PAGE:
Lok Sabha approves dilution of punitive provisions in Companies Act
17 December 2014
The Lok Sabha today approved a slew of changes to the Companies Act, 2013, seeking to remove "oppressive provisions" in the Act to make it investor-friendly, as the government strives to make doing business in India not just easy but attractive as well.
The amended Companies Act would ensure investors more leeway in areas such as related party transactions, inter-corporate loans, and fraud reporting, where corporates have been struggling to balance compliance with the new requirements without hampering business interests.
Some of these amendments will provide the necessary relief to corporates, and also bring certainty to certain other relaxations that were earlier provided through the rules accompanying the Act.
In particular the new rule that requires only a simple majority to pass resolutions on related party transactions would come as a great relief to corporates, apart from other reliefs through exemption of transactions with wholly-owned subsidiaries from shareholder approval process and also permitting the audit committee to provide omnibus approvals for recurring transactions with related parties.
Piloting the bill, finance minister Arun Jaitley said the "oppressive provisions" have been removed from the Companies Act 2013 as it was felt "nobody will come here to set up business if such an environment persists."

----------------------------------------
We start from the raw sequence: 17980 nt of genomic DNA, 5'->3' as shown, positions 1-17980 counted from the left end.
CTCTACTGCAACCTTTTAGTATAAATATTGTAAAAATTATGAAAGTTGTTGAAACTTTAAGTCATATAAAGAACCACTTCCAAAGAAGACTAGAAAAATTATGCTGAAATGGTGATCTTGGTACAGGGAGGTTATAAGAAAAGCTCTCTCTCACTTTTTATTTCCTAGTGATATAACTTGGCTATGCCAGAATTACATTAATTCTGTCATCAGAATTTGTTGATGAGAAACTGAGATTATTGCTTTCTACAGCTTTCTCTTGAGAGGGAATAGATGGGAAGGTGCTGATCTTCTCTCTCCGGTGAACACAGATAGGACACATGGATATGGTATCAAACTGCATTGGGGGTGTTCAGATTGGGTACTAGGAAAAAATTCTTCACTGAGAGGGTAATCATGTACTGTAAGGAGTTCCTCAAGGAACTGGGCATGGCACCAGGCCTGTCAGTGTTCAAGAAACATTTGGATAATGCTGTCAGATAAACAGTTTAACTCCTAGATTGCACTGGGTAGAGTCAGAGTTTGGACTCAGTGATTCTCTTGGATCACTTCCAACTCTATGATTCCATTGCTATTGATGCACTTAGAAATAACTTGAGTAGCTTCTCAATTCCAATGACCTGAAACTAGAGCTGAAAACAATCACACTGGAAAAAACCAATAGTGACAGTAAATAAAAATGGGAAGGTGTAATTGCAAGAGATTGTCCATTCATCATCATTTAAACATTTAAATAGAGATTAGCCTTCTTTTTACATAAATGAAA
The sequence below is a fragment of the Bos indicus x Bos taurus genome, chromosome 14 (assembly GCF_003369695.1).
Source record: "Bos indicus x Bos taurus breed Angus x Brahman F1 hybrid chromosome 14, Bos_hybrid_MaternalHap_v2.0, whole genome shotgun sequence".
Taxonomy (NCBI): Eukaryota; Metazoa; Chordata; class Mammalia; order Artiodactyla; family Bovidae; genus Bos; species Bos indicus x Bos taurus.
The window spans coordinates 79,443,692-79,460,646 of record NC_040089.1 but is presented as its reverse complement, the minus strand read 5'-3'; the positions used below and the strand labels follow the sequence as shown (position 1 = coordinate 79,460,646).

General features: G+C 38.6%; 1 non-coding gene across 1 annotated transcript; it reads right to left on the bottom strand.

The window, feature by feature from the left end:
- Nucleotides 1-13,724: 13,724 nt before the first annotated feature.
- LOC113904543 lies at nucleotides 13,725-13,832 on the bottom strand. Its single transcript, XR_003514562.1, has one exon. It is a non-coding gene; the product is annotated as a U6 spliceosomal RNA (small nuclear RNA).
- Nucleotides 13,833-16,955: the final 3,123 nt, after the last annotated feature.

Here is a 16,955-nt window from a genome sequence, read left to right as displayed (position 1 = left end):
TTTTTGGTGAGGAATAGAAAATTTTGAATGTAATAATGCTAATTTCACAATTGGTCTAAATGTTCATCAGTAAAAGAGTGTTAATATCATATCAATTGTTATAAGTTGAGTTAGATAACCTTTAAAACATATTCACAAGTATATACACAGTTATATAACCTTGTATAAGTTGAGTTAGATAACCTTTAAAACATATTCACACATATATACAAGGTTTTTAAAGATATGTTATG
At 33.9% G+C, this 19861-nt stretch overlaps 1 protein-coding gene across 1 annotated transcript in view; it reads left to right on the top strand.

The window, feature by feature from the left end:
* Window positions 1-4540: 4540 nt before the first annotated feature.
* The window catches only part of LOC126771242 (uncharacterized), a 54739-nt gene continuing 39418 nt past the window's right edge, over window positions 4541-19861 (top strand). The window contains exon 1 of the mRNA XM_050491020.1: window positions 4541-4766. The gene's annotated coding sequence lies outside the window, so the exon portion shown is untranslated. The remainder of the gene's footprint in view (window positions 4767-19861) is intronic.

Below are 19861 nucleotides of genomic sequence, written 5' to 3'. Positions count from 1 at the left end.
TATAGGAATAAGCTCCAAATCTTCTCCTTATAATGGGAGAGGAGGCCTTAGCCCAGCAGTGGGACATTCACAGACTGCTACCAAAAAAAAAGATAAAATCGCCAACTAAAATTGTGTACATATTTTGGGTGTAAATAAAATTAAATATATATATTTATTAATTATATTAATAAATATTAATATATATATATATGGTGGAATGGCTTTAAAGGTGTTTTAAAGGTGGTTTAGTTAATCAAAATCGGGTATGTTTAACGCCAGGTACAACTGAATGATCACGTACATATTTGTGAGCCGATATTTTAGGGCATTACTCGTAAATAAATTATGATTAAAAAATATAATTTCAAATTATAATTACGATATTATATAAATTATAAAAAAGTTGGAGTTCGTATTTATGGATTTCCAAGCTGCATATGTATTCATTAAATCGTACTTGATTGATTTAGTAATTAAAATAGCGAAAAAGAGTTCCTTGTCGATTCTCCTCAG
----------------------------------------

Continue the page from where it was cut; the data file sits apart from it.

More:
The Companies Act (Amendment) Bill, 2014, was passed by voice vote amidst uproar by Congress members of the House who wanted the legislation to be referred to the Standing Committee, which was not accepted by the chair.
Congress leader Mallikarjun Kharge said the government in "its hurry", was doing away with the traditional practice of referring important bills to Standing Committee.
Jaitley, while winding up the debate, said the amendments will do away with draconian Prevention of Terrorism Act (POTA)-type provisions, which had made it impossible for an accused in the violation of provisions of Companies Act to get bail.
"We are easing the environment for doing business," he said.
Industry chambers and businesses had pointed to the threat of tough action for offences that do not necessarily amount to willful fraud as a deterrent to doing business and had sought a reconsideration of the provisions.
"There were some (provisions) which was oversight and there were some which were left out and there were some which came in as part of this thinking that we must make doing business extremely difficult," Jaitley said.
However, the amendments to the Companies Act also include provision for severe punishment for those raising illegal deposits from the public - a fallout of the Saradha scam in which lakhs of small investors were duped.